Guest blog: CES 2021 – What Glastonbury could learn from this virtual behemoth...

13 January 2021

Glastonbury Festival of Contemporary Performing Arts_580x280
Glastonbury Festival of Contemporary Performing Arts_580x280

With international consumer electronics show, CES going all-digital for the first time this year, in response to the COVID-19 pandemic, the stage is set for all kinds of live events this year – including world-renowned music & contemporary performing arts festival, Glastonbury.

In this guest blog, James Browne, Director at experts in intelligent self service and virtual communities & events, 4 Roads outlines the main challenges faced by consumer tech show, CES, the role tech is playing in augmenting the virtual events space & his expectations for what’s next...

Having pivoted online for the first time ever, this year's all-digital CES is going to set the stage for all events taking place in 2021, whether that’s corporate behemoths like SXSW or major music festivals like Glastonbury – all of whom are in the midst of re-imagining their digital futures, especially if social distancing continues to be advised.

Emulating the buzz of in-person events is a challenge, but necessity is the mother of invention, and that could not be more applicable to the virtual events space, which has become increasingly sophisticated in recent months.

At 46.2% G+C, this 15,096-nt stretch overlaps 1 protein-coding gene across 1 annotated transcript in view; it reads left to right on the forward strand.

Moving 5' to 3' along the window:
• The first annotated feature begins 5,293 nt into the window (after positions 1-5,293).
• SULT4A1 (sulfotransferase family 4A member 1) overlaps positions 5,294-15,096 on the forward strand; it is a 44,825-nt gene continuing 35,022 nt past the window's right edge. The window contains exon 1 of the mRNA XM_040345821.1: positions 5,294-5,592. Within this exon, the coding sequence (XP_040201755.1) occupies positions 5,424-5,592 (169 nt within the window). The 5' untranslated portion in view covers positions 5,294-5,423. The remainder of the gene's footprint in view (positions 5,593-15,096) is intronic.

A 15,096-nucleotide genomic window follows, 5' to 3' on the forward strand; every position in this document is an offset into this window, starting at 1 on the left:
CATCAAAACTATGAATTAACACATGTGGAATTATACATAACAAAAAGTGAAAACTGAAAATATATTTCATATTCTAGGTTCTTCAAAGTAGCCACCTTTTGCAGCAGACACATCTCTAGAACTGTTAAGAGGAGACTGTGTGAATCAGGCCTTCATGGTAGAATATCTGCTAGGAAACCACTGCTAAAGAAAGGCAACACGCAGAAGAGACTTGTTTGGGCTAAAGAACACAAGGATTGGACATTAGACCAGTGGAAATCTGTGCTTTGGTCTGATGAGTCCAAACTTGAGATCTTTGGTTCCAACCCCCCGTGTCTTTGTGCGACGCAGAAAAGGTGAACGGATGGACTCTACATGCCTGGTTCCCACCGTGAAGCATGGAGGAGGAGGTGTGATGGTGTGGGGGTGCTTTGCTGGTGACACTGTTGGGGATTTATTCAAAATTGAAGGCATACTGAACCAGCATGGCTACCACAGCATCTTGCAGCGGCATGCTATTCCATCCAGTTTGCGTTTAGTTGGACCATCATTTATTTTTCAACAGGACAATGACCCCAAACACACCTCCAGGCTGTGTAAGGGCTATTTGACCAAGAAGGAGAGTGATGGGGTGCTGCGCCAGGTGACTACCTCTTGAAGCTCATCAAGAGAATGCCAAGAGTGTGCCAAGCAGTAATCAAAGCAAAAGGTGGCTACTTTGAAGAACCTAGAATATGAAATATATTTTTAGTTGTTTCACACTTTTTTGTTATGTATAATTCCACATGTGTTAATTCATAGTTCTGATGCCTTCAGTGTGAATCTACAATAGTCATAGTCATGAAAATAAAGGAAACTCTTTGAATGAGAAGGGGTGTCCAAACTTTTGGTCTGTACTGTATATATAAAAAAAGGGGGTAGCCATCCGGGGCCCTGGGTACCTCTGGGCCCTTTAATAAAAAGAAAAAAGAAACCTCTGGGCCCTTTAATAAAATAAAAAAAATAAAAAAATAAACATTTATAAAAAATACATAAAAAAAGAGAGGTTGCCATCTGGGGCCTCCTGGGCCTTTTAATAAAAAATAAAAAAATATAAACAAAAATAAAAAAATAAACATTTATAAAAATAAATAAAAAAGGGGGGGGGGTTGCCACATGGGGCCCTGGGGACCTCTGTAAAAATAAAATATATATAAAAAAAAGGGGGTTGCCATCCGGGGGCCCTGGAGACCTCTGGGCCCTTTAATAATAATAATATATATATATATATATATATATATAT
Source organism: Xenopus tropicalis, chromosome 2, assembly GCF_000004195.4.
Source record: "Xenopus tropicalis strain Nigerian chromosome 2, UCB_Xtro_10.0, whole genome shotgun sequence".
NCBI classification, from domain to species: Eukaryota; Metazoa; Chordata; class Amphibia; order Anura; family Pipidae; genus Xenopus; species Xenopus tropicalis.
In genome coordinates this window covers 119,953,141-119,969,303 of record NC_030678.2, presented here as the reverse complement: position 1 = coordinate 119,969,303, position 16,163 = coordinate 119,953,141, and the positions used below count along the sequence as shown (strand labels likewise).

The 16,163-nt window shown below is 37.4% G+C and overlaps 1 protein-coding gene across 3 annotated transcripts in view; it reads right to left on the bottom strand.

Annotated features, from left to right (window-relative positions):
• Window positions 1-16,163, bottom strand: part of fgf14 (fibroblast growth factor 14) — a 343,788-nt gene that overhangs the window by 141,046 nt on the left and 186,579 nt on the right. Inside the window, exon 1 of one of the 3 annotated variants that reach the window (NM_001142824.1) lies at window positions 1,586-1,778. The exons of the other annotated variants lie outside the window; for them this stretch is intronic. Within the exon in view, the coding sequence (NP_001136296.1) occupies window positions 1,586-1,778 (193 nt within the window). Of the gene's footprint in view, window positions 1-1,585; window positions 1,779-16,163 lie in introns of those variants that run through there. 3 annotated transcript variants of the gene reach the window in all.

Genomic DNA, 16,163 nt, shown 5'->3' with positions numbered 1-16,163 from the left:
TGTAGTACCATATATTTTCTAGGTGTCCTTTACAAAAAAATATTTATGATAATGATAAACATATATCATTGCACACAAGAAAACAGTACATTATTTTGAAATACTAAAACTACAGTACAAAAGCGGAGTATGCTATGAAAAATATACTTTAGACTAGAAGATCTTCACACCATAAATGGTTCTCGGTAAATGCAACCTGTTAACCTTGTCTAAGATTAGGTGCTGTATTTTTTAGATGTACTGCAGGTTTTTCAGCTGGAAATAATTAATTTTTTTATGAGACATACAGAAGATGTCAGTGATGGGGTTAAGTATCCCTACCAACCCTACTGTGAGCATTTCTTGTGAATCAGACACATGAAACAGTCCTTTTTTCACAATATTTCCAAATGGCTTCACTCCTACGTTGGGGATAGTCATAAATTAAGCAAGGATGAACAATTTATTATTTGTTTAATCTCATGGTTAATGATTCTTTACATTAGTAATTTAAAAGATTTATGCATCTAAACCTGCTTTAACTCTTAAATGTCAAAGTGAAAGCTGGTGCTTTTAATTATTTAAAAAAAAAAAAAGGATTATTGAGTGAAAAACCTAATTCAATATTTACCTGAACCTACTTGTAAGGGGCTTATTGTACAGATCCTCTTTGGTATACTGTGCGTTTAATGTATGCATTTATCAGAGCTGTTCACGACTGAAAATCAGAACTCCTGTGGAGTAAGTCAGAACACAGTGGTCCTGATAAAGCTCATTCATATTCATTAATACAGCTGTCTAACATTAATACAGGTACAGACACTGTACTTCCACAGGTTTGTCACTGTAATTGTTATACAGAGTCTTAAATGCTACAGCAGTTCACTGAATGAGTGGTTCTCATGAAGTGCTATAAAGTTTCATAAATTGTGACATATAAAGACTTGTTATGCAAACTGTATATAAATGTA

We’re already seeing the fruits of this at CES, where augmented and virtual reality tech in particular is coming into its own, enabling delegates to interact with new products as easily as if they were there in person. LG even used a virtual influencer to launch its new products.


Meanwhile, quality video conferencing has democratised – and ultimately enriched – the experience for delegates and presenters, by offering access to business and thought leaders across the globe who may have previously been inaccessible, whether due to professional commitments or otherwise.

The virtual nature of this year’s CES has also allowed organisers to extend its life. Everything will be kept online for 30 days, which means visitors can consume content at their own leisure, and access events or talks that they may not have had time to in person. It was even pushed back a week – a move that would have caused havoc with diaries if happening in person.

The element of virtual events that I’m really excited to see develop over the course of this year is social engineering – to replicate those serendipitous and career-defining networking moments, that usually take place by the water cooler or over the buffet counter.

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